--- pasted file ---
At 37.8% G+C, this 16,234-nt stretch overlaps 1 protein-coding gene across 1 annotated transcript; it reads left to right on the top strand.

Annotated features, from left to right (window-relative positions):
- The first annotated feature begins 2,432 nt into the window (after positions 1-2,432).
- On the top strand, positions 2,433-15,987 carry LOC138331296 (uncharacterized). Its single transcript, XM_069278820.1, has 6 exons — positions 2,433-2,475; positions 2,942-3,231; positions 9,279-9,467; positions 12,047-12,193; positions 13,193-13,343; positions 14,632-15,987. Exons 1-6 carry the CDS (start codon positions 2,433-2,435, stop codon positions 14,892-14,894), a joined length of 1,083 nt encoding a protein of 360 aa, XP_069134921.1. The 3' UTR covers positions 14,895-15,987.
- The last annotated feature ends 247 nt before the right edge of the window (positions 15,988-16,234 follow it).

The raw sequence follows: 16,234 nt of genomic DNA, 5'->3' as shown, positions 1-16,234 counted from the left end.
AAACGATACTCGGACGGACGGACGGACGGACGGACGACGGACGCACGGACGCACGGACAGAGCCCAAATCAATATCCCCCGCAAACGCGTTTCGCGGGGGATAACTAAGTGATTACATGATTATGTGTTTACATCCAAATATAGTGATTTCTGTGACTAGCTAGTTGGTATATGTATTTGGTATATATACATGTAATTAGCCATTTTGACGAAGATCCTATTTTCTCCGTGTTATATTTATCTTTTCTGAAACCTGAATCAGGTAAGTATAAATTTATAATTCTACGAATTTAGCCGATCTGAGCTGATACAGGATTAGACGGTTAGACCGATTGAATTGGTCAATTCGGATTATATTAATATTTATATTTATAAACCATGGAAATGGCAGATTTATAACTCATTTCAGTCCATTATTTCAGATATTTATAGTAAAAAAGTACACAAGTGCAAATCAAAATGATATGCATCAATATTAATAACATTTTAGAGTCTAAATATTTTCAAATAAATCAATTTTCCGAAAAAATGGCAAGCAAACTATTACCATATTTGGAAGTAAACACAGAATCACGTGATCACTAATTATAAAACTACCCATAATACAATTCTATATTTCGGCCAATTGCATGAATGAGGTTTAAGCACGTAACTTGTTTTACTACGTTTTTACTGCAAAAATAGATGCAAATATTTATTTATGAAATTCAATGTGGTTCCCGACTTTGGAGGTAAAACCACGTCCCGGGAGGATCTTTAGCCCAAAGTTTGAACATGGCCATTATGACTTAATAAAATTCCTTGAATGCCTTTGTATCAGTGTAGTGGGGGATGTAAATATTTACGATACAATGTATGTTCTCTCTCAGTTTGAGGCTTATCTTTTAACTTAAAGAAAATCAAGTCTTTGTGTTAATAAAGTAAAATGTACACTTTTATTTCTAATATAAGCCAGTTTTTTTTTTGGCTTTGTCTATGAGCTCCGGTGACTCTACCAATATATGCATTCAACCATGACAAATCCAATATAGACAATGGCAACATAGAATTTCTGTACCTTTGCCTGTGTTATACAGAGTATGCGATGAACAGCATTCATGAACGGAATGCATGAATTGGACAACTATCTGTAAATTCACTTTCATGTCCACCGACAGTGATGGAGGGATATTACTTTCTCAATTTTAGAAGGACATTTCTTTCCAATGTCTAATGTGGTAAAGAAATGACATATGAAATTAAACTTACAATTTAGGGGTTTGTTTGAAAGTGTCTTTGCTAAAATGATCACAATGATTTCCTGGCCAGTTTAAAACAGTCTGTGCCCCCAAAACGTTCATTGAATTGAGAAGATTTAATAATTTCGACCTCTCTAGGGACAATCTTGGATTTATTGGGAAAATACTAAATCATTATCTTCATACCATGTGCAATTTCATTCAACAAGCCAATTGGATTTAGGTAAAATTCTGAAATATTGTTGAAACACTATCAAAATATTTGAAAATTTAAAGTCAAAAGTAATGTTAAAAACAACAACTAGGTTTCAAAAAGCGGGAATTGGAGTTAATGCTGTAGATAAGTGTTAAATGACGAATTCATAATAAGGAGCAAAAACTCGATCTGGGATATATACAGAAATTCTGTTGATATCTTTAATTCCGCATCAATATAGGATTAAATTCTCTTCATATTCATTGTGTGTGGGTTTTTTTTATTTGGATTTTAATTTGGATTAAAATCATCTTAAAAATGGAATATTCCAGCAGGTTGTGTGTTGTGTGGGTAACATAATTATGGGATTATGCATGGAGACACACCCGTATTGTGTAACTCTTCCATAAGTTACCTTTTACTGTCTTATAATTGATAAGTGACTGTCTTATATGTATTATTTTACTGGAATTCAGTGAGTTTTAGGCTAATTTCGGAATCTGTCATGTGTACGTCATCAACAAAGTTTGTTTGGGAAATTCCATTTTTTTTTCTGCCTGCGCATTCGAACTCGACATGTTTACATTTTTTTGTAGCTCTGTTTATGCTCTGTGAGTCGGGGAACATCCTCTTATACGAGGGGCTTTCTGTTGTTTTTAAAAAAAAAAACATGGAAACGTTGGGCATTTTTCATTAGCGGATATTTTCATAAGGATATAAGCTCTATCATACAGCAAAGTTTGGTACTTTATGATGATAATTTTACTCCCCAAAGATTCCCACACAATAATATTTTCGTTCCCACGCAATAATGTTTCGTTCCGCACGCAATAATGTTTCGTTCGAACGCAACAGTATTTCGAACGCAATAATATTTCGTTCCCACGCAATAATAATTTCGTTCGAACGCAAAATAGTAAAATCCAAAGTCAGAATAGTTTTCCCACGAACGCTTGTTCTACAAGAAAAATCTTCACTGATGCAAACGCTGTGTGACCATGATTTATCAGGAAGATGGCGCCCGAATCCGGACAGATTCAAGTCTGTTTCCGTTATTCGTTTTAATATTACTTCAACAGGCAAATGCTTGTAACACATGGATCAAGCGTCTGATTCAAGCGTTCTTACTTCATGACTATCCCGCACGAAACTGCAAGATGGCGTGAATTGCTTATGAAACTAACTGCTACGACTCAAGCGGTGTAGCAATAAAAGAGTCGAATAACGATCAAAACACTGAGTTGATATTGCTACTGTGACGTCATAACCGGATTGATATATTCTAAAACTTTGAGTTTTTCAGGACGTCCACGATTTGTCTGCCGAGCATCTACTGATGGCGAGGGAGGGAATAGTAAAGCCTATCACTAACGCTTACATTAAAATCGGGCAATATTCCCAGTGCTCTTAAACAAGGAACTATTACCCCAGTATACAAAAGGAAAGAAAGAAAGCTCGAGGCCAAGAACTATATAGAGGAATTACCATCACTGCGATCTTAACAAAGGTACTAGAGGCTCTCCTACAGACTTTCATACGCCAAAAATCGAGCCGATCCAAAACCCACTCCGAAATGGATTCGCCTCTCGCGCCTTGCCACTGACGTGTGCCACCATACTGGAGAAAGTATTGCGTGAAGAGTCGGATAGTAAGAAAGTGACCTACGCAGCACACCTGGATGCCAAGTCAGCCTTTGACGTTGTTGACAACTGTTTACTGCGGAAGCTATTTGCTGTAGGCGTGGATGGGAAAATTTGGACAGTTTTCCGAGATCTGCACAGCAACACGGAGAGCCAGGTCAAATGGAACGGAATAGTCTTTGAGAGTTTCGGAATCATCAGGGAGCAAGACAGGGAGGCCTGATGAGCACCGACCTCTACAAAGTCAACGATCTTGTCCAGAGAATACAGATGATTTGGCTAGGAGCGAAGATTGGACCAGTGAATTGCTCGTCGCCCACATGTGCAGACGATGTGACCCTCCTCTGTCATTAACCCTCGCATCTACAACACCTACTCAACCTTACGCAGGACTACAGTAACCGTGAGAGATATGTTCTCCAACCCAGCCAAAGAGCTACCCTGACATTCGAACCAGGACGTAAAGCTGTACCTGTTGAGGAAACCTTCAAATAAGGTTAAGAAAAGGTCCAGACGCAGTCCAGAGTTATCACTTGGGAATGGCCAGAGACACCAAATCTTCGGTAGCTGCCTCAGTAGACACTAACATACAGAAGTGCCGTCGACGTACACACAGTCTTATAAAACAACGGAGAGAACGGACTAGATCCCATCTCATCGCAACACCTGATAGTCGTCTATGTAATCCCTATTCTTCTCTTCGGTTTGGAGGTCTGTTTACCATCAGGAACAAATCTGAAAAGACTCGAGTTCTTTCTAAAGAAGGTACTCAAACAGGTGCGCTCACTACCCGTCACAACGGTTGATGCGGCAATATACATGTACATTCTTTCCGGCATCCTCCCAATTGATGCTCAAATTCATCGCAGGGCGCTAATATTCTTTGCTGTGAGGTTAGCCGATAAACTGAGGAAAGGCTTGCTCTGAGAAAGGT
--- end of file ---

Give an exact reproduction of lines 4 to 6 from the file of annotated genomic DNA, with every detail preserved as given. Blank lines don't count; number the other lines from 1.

- On the top strand, positions 2,433-15,987 carry LOC138331296 (uncharacterized). Its single transcript, XM_069278820.1, has 6 exons — positions 2,433-2,475; positions 2,942-3,231; positions 9,279-9,467; positions 12,047-12,193; positions 13,193-13,343; positions 14,632-15,987. Exons 1-6 carry the CDS (start codon positions 2,433-2,435, stop codon positions 14,892-14,894), a joined length of 1,083 nt encoding a protein of 360 aa, XP_069134921.1. The 3' UTR covers positions 14,895-15,987.
- The last annotated feature ends 247 nt before the right edge of the window (positions 15,988-16,234 follow it).

The raw sequence follows: 16,234 nt of genomic DNA, 5'->3' as shown, positions 1-16,234 counted from the left end.